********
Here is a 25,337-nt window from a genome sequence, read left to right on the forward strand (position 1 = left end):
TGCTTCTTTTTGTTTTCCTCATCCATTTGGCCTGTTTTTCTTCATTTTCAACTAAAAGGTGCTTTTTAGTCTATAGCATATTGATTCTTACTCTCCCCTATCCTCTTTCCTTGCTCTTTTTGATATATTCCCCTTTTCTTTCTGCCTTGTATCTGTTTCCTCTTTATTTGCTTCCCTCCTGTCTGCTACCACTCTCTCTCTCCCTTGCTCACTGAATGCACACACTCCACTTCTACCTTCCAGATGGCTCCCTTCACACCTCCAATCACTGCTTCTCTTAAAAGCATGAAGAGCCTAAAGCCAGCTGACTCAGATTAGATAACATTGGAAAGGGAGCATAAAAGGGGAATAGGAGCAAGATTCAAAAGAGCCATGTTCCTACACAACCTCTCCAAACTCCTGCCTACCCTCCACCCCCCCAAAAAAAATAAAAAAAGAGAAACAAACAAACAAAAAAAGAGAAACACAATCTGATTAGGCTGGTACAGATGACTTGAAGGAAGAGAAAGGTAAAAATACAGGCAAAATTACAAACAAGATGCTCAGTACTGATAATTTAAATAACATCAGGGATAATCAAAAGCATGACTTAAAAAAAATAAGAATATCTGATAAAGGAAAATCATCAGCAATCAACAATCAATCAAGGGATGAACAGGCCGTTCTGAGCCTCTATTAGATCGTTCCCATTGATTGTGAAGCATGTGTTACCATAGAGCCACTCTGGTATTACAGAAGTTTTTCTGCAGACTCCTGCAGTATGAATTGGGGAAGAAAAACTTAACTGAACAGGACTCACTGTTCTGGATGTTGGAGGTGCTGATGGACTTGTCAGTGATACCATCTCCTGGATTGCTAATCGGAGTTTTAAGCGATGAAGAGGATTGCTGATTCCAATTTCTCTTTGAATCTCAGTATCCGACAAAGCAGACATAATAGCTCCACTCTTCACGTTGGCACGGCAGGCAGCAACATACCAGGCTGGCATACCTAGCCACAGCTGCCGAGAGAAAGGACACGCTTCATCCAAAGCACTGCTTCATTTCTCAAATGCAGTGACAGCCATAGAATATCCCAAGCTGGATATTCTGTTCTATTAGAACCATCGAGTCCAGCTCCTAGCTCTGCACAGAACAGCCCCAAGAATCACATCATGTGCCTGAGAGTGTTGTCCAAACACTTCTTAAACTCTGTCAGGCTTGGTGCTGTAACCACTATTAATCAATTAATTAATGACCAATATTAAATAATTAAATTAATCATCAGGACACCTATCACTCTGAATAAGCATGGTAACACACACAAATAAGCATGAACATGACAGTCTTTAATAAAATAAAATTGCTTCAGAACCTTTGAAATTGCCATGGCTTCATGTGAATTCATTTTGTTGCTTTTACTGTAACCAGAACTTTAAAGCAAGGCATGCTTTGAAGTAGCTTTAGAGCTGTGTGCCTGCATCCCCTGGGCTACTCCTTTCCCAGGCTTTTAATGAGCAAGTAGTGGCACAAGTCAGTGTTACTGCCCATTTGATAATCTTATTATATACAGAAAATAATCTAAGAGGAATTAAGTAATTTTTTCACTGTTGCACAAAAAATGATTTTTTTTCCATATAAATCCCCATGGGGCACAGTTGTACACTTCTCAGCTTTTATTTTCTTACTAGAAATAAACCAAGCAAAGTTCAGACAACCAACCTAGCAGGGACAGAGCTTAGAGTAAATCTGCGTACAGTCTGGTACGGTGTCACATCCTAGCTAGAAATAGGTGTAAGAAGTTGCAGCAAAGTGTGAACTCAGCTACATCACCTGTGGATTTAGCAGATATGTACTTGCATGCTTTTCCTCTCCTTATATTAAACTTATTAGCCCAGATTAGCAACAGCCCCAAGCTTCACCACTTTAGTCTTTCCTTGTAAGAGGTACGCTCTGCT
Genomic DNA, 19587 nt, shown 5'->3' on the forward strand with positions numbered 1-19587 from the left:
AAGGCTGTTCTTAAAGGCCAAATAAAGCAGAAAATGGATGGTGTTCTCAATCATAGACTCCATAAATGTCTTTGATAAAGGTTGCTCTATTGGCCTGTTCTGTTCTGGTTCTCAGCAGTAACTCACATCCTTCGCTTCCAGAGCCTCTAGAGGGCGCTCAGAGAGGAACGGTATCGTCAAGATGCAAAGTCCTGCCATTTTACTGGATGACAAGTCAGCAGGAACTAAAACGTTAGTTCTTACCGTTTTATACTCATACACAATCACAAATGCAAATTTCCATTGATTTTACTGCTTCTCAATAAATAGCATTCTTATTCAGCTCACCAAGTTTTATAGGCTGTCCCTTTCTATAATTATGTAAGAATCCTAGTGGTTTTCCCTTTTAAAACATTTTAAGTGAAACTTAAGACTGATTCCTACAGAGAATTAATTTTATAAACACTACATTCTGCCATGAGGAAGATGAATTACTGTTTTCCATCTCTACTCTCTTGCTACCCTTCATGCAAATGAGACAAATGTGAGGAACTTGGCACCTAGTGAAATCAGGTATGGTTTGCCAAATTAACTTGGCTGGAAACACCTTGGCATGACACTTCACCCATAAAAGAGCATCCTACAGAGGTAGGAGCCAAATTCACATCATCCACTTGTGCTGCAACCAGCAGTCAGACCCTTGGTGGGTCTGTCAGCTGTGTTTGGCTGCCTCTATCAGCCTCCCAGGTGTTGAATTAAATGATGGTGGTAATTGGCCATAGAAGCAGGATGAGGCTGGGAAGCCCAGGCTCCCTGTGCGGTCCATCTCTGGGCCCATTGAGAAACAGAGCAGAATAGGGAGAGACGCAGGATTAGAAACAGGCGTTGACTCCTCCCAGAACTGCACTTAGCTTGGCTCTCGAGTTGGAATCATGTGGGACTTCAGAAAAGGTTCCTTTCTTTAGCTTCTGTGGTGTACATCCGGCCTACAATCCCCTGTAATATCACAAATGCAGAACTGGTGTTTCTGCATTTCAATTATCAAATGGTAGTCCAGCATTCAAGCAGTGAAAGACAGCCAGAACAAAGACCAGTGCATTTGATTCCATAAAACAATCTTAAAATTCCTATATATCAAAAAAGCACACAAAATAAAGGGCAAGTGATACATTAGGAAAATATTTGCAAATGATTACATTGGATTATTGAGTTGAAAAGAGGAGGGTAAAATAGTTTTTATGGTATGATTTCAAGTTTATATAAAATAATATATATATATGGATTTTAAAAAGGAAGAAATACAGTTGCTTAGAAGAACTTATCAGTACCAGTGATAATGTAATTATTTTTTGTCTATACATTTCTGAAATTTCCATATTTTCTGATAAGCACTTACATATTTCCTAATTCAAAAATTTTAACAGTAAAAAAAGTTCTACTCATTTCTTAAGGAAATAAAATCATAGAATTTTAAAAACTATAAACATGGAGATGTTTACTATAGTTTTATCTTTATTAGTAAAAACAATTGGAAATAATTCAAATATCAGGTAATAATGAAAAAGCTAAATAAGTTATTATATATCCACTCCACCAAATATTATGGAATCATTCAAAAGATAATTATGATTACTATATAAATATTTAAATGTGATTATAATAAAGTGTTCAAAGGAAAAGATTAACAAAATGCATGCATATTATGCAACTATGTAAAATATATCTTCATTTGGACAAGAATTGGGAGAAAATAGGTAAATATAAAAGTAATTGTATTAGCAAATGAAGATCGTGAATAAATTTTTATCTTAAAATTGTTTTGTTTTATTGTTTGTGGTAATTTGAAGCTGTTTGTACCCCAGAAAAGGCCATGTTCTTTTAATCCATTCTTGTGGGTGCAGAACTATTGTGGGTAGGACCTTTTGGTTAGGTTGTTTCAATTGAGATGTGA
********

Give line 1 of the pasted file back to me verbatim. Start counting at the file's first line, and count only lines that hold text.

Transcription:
Here is a 25,337-nt window from a genome sequence, read left to right on the forward strand (position 1 = left end):